Death Of A Clown.

Source: Wikipedia

When I was a kid the local UHF station would show a Jerry Lewis movie every Sunday afternoon, and I loved them. Every weekday after school there was the Three Stooges marathon, but I realized Lewis’s humor was a much more mature, sophisticated slapstick, and getting the jokes made me feel grown up. He could also somehow take a punchline you’d see coming a mile away, like the setting up of chairs In The Bellboy, and make it hilarious. Some of his films, including Three Ring Circus and The Nutty Professor, could also get pretty dark, and I liked it that he could balance comedy and drama, that he wasn’t restricting himself to one or the other. I think I was also dimly aware that there was a connection between Lewis and the contemporary comedians I also saw, although it would be years later before I’d realize he was kind of a transitional figure between the old vaudeville comedians and the ones for whom a big break meant television or, if they were really lucky, film. Jerry Lewis, who wrote a serious book called The Total Film-Maker, really did appreciate film as a medium few comedians before him had. Unlike others he understood that comedy on film meant more than doing or saying something funny in-frame. He understood the value of the close-up, the cutaway, the edit. That he could also act while keeping every detail of the scene in mind is extraordinary.

I get that he was also a difficult person to work with, demanding, sometimes outright cruel, but people who worked with or knew him also described him as generous, kind, and understanding. He famously never won an Oscar but in 2009 the Academy did give him the Jean Hersholt Humanitarian Award for his work for the Muscular Dystrophy Association. Go read Chuck Baudelaire’s very poignant post about that.

While I loved Jerry Lewis’s comedies as a kid the film of his I enjoyed, and still enjoy, most as an adult is The King of Comedy. Granted it’s not really one of his films, but working with the tag team duo of Scorcese and DeNiro he really shows his full range and depth as a dramatic actor. In an early scene when he talks to DeNiro, who plays an ambitious comic who wants to jump straight to the top, about the business Lewis has a faraway look in his eyes as though he’s lecturing a classroom. It’s powerful in its subtlety and says so much about his character. Even in the back of a dark limo in front of an audience of one he’s still a performer. In other scenes with DeNiro he’s more direct and personal. These moments the fantasies of a possibly psychotic mind, but Lewis has no trouble playing them as completely real.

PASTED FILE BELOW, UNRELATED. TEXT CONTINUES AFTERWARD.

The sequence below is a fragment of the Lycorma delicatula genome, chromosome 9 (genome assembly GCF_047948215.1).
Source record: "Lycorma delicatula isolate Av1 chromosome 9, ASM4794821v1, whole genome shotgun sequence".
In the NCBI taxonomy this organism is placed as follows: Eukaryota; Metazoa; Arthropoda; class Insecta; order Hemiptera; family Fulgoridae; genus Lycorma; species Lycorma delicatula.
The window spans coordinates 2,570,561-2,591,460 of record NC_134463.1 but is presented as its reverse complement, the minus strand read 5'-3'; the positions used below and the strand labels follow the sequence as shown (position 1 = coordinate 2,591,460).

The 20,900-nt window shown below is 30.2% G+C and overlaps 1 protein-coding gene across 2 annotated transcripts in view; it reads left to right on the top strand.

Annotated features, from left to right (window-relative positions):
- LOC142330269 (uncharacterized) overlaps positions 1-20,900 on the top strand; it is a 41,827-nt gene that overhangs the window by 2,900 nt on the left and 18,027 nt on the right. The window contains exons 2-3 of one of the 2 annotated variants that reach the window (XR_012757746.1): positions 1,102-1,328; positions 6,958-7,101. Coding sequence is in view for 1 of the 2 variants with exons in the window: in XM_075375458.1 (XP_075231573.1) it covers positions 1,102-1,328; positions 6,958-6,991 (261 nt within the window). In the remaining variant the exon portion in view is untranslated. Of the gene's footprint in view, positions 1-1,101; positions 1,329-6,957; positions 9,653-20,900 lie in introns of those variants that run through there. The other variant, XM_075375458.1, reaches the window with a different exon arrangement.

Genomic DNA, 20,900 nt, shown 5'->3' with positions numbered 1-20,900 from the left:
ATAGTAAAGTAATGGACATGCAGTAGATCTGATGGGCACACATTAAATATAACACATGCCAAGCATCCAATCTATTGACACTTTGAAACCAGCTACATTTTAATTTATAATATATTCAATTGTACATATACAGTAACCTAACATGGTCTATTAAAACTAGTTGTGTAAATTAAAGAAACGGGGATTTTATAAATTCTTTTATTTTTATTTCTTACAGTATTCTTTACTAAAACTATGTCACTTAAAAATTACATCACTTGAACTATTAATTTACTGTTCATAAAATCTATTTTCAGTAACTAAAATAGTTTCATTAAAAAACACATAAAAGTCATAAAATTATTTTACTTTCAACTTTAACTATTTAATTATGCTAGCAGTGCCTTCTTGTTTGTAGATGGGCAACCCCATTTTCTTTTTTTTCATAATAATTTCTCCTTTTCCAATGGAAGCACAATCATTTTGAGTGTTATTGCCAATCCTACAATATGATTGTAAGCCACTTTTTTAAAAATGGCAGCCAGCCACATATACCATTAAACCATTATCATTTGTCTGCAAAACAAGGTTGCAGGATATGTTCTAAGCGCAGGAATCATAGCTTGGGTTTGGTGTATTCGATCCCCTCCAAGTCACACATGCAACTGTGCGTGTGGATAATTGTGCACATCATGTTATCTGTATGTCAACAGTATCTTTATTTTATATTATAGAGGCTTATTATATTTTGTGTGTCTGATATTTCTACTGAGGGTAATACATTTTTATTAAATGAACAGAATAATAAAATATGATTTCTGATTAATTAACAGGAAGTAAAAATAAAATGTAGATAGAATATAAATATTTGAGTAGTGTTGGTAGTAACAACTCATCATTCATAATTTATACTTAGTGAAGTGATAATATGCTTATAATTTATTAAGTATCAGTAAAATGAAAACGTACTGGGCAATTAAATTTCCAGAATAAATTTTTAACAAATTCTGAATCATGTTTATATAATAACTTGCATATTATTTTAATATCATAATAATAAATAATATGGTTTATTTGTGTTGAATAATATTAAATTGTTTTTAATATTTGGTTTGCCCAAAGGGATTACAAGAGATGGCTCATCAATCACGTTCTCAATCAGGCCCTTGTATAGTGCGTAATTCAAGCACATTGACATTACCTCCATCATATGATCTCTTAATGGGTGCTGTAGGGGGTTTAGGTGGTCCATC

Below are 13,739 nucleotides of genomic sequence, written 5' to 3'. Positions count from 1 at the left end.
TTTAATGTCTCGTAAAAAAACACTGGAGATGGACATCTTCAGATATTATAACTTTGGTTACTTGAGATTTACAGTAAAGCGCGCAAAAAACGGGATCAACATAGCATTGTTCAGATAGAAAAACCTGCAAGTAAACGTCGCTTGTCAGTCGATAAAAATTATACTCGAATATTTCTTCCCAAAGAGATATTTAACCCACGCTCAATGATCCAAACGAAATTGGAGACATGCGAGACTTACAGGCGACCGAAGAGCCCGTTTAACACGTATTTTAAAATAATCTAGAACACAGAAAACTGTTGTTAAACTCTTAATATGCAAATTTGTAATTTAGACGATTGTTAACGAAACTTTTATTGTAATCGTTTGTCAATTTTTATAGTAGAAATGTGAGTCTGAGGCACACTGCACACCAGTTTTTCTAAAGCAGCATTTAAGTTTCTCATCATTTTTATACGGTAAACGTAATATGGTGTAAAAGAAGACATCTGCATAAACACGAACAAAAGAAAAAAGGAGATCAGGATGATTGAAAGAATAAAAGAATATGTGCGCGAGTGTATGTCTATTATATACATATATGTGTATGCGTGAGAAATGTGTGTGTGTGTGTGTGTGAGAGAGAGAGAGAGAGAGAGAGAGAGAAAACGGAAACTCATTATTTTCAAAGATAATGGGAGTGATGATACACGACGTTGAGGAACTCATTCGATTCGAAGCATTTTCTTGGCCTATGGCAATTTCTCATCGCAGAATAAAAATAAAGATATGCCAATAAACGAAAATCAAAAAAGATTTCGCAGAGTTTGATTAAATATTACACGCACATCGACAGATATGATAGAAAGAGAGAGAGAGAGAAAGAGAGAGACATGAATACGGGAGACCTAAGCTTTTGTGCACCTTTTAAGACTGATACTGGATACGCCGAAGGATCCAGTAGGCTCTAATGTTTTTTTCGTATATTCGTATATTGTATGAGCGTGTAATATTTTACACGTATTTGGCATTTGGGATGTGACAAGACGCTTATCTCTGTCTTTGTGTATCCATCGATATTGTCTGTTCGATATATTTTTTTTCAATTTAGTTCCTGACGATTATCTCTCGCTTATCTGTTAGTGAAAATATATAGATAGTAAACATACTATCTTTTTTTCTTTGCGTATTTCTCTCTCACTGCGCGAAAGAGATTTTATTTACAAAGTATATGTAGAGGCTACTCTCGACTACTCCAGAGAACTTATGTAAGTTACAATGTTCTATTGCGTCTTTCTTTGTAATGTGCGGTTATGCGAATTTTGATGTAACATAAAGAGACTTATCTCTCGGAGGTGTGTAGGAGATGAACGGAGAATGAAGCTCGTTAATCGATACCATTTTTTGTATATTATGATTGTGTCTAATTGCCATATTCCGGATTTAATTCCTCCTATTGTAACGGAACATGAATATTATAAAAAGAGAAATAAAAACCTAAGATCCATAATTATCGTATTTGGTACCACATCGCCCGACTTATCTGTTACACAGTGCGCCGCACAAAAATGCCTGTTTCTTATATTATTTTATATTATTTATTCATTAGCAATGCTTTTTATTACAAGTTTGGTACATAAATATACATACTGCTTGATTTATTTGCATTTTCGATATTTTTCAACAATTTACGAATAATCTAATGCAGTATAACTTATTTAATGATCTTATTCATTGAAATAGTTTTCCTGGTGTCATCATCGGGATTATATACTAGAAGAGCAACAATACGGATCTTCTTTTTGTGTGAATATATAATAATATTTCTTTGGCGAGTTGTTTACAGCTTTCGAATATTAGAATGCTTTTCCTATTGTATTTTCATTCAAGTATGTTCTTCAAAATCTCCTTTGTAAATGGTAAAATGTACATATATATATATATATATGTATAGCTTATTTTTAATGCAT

A short time later, after telling DeNiro he’s having dinner with “some people”, we see him sitting alone at a table eating. He’s not reading or watching TV or doing anything except eating. His posture and expression, though, still exude confidence and dignity. Even when he’s alone he can’t drop the mask.

Maybe there was still a lingering miasma from his “comeback film”, Hardly Working, released three years earlier, or a shadow from what would be his last film, Smorgasbord, which had a limited U.S. release in 1983, but Jerry Lewis deserved an Oscar for his performance in The King Of Comedy. Of course, it’s DeNiro’s character in the film who calls himself “the king of comedy”, but the irony is we all know who really wore the crown.

Hail to the King. Hail and farewell Jerry Lewis.

 

 

10 Comments

  1. Ann Koplow

    Hail to Jerry Lewis and to you, Chris.

    Reply
    1. Christopher Waldrop (Post author)

      Hail to you, Ann, for your amazing comments.

      Reply
  2. Margot

    Thanks for this post, Christopher. I always feel better informed after reading your “Hail & Farewell” articles. And that clip made me laugh much harder than usual. I never knew how talented he was.

    Reply
    1. Christopher Waldrop (Post author)

      Other performers have been influenced by and appreciated just how brilliant Jerry Lewis was and hopefully now it’ll be more generally understood. It’s long been noted that he was recognized as a genius by the French, and the same is true of Edgar Allan Poe who was appreciated in France when he still had a poor reputation here. Maybe the same thing will happen with Jerry Lewis.

      Reply
  3. Moonwatcher51

    I liked the comment “we all knew who really wore the crown”. He was a scream.

    Reply
    1. Christopher Waldrop (Post author)

      He was truly one of a kind. I couldn’t find a clip of it online but a few years ago I saw him give an interview where he was talking about a device he needed to ease terrible back pain he suffered from and he said one button was for when he had a little pain, another button was for when he had more pain, and the third button opened his garage. Only Jerry Lewis could make that funny.

      Reply
  4. Arionis

    I’ve been out to sea and off the grid. Didn’t even know that Jerry Lewis had passed. I remember as a kids trying to stay up all night and watch the telethon. We never made it. Great tribute Chris.

    Reply
    1. Christopher Waldrop (Post author)

      I never did watch the telethon but something I wish I had mentioned is that there was a collection jar for “Jerry’s Kids” at Service Merchandise and every time we went there I’d take some change and put it in the jar. I like to think that little bit helped.

      Reply
  5. Gilly Maddison

    That is pure genius! Very clever. Jerry Lewis was a unique talent but I didn’t discover him until the 70s when I emigrated to Canada. I always think Jim Carrey must have been heavily influenced by him.

    Reply
    1. Christopher Waldrop (Post author)

      Yes! I’d forgotten this but Jim Carrey offered his own tribute to Jerry Lewis, describing him as a great influence.

      Reply

Leave a Comment

Your email address will not be published. Required fields are marked *

%d bloggers like this: